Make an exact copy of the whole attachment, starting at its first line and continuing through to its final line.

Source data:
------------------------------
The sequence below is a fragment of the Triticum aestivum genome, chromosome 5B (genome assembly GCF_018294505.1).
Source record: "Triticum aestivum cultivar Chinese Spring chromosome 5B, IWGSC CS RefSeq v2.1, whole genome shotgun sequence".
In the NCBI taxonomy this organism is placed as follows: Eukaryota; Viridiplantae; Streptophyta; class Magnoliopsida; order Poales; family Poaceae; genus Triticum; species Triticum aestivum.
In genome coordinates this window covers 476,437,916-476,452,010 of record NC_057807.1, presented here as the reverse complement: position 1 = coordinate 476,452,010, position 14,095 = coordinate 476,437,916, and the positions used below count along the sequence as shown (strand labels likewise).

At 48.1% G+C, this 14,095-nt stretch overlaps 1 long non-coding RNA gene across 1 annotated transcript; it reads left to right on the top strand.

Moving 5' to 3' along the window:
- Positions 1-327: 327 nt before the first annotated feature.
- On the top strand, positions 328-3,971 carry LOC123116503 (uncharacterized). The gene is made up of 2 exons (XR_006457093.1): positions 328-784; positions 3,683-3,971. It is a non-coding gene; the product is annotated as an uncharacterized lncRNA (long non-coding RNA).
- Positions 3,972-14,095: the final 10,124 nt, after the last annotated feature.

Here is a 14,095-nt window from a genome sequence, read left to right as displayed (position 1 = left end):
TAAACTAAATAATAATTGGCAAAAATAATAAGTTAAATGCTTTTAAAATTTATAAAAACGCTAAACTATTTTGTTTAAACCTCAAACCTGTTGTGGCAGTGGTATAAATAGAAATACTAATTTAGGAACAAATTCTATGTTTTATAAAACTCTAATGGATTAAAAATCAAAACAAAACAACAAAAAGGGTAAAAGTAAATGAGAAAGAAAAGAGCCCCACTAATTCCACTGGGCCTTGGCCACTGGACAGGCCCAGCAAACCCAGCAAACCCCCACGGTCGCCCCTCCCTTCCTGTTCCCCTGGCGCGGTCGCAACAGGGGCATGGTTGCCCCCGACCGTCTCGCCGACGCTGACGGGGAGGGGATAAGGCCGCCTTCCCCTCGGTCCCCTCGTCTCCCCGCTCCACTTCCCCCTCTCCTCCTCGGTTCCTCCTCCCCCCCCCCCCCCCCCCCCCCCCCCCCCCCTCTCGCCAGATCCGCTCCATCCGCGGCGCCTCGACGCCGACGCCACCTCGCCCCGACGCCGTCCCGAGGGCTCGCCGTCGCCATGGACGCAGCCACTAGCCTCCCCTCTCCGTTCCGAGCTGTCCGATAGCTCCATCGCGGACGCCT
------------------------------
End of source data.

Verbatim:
The sequence below is a fragment of the Triticum aestivum genome, chromosome 5B (genome assembly GCF_018294505.1).
Source record: "Triticum aestivum cultivar Chinese Spring chromosome 5B, IWGSC CS RefSeq v2.1, whole genome shotgun sequence".
In the NCBI taxonomy this organism is placed as follows: Eukaryota; Viridiplantae; Streptophyta; class Magnoliopsida; order Poales; family Poaceae; genus Triticum; species Triticum aestivum.
In genome coordinates this window covers 476,437,916-476,452,010 of record NC_057807.1, presented here as the reverse complement: position 1 = coordinate 476,452,010, position 14,095 = coordinate 476,437,916, and the positions used below count along the sequence as shown (strand labels likewise).

At 48.1% G+C, this 14,095-nt stretch overlaps 1 long non-coding RNA gene across 1 annotated transcript; it reads left to right on the top strand.

Moving 5' to 3' along the window:
- Positions 1-327: 327 nt before the first annotated feature.
- On the top strand, positions 328-3,971 carry LOC123116503 (uncharacterized). The gene is made up of 2 exons (XR_006457093.1): positions 328-784; positions 3,683-3,971. It is a non-coding gene; the product is annotated as an uncharacterized lncRNA (long non-coding RNA).
- Positions 3,972-14,095: the final 10,124 nt, after the last annotated feature.

Here is a 14,095-nt window from a genome sequence, read left to right as displayed (position 1 = left end):
TAAACTAAATAATAATTGGCAAAAATAATAAGTTAAATGCTTTTAAAATTTATAAAAACGCTAAACTATTTTGTTTAAACCTCAAACCTGTTGTGGCAGTGGTATAAATAGAAATACTAATTTAGGAACAAATTCTATGTTTTATAAAACTCTAATGGATTAAAAATCAAAACAAAACAACAAAAAGGGTAAAAGTAAATGAGAAAGAAAAGAGCCCCACTAATTCCACTGGGCCTTGGCCACTGGACAGGCCCAGCAAACCCAGCAAACCCCCACGGTCGCCCCTCCCTTCCTGTTCCCCTGGCGCGGTCGCAACAGGGGCATGGTTGCCCCCGACCGTCTCGCCGACGCTGACGGGGAGGGGATAAGGCCGCCTTCCCCTCGGTCCCCTCGTCTCCCCGCTCCACTTCCCCCTCTCCTCCTCGGTTCCTCCTCCCCCCCCCCCCCCCCCCCCCCCCCCCCCCCTCTCGCCAGATCCGCTCCATCCGCGGCGCCTCGACGCCGACGCCACCTCGCCCCGACGCCGTCCCGAGGGCTCGCCGTCGCCATGGACGCAGCCACTAGCCTCCCCTCTCCGTTCCGAGCTGTCCGATAGCTCCATCGCGGACGCCT